New York Times contributor Katie Hafner focuses on the people when she writes her stories.

“These people are really interesting people. I thought if we could make it more about the people than the technical stuff, then maybe we’ve got something,” Hafner said she had told her agent when she first called him with the idea to write a book about the origins of the Internet. 

Hafner co-authored that book, "Where Wizards Stay Up Late: The Origins of the Internet," with her late first husband, Matthew Lyon. 

“Everything somehow comes back to the people,” she said. 

Hafner writes obituaries and advance obituaries, interviewing prominent technological innovators before their deaths. Her advice for writing profiles is to capture someone’s personality and create a vivid image, which she sometimes does by asking the people near her subject for a colorful story they remember, she said. 

Hafner also once asked a Furby hacker -- yes, the talking bird-like toys popular in the early 2000s -- to bring his Furbys to their interview.

Hafner was the first speaker in the 2019-2020 Jepson Leadership Forum series, Digital Dystopias: Truth and Representation in the Internet Age. 

Addressing a crowd Tuesday night largely composed of Richmond residents and few students, Hafner covered the beginnings of the Internet, providing information from her book. Delivering her information with frequent ribs, such as referring to MIT as "where all nerds are born," Hafner kept the audience engaged. 

The various founders of the Internet fight for sole credit, Hafner said. Even today when she interviews them, they often refer to this fight as something they remain unhappy about. 

The founding of the Internet was a process, Hafner said, reading the quote from Paul Baran, one of the inventors, that she ended his obituary with.

The process of technological developments is like building a cathedral -- each new person lays a block on the foundations and says that he built a cathedral, Baran told her in 1990.

“If you are not careful you can con yourself into believing that you did the most important part. But the reality is that each contribution has to follow onto previous work. Everything is tied to everything else.”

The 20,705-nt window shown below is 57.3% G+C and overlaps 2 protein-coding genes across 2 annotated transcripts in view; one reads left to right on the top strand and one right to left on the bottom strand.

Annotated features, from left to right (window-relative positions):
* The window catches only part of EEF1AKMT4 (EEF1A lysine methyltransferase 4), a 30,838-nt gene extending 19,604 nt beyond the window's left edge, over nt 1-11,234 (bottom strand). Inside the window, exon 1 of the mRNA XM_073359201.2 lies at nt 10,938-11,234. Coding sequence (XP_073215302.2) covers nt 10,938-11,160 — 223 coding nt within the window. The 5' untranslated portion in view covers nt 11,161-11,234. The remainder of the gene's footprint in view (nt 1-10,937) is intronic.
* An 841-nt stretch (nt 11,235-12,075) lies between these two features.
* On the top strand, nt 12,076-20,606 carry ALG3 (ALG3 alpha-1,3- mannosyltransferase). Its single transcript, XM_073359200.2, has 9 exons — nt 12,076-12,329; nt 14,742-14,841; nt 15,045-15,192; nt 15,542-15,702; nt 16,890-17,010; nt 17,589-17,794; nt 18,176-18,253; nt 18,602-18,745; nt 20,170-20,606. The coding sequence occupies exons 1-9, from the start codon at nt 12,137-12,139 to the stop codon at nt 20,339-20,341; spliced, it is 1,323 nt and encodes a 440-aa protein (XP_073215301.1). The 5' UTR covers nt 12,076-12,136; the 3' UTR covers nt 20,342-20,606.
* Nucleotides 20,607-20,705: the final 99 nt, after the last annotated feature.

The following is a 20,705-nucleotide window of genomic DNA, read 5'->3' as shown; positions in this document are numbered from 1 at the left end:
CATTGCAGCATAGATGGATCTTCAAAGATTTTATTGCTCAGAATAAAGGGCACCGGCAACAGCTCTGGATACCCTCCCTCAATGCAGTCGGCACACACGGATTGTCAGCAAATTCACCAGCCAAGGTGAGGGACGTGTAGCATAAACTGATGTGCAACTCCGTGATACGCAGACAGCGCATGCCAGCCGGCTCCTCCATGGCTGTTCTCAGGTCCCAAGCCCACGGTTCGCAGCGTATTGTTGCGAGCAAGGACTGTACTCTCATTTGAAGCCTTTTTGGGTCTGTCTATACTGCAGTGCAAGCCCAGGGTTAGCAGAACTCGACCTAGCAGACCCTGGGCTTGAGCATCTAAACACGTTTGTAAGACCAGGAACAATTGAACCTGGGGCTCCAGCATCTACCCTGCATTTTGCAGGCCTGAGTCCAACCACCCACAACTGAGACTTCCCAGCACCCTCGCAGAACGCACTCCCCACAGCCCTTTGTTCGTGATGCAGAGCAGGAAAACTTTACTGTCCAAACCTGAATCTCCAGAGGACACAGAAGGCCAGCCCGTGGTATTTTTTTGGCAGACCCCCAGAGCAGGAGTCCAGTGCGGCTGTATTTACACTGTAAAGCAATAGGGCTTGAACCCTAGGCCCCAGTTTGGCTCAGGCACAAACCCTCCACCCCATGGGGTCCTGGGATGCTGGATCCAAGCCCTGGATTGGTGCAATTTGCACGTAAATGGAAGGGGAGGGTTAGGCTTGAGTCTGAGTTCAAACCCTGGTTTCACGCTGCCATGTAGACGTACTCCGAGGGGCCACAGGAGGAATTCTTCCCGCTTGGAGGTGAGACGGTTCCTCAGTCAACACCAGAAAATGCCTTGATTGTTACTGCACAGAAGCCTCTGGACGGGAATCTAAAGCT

First-year Penny Hu attended Hafner's talk because of her interest in computer science, she said.

“It was very fascinating when she talked about actually, the founding fathers actually fight about who founded the Internet,” Hu said. 

Her generation knows so little about the origins of the Internet, Hu said, so she found the talk educational. 

Hafner outlined the contributions of individual men to the Internet, such as Bob Taylor, a psychologist who wanted to connect the three computer terminals in his office and supposedly convinced his boss to give him $1 million to try. 

Others include the previously mentioned Baran, who outlined three types of networks — centralized, decentralized and distributed; J.C.R. Licklider, the first director of the Department of Defense Advanced Research Projects Agency’s Information Processing Techniques Office; Leonard Kleinrock, who developed the mathematical theory for packet switching, or sending information in separate pieces to be reassembled at its destination; and Donald Davies, who introduced the idea of packet switching.

Senior Ben Weinstein attended because the thesis he is writing is related to the intersection of Internet and society. He said he wished that more students came to these talks, and that he felt disconnected because this talk in particular seemed oriented to Boomers.

“I thought that it would be a good background for my research,” Weinstein said, “However, it didn’t really go that much into the society impact as much as attributing the kind of technological innovations that were necessary to create the Internet we know today.”

As a journalist, Hafner covers technology and healthcare, as she did for her decade on staff at The New York Times and at Newsweek before that. Hafner wrote about topics such as love over email and Bluetooth for Circuits, the Times’ former technology and society section. Hafner has six published books, ranging in topic from the pianist Glenn Gould to a memoir about living with her mother and teen daughter in one house. 

The journalism industry is shifting, not dying, Hafner said. Online publication means that content can be interactive, she said, and paying for such content will likely become the norm.

Her advice for aspiring journalists?

“Always question your assumptions,” Hafner said, whether it be about someone’s gender over the phone or the spelling of a name.

Second, know there is no such thing as objective journalism — everything is a choice, from whom journalists use as sources to which quotes they include and how they structure stories. Journalists should bend over backwards to avoid making snap decisions and remain aware of their choices, she said.

Hafner said she realized the subjectivity of journalism as a 7-year-old, when her teacher showed the class The San Diego Union newspaper — now The San Diego Union-Tribune — and pointed out the photo that the paper used of Democrat Lyndon B. Johnson — one in which he looked terrible, she said. The area near San Diego in which she lived was largely Republican, Hafner said. 

Contact news and content editor Katherine Schulte at katherine.schulte@richmond.edu.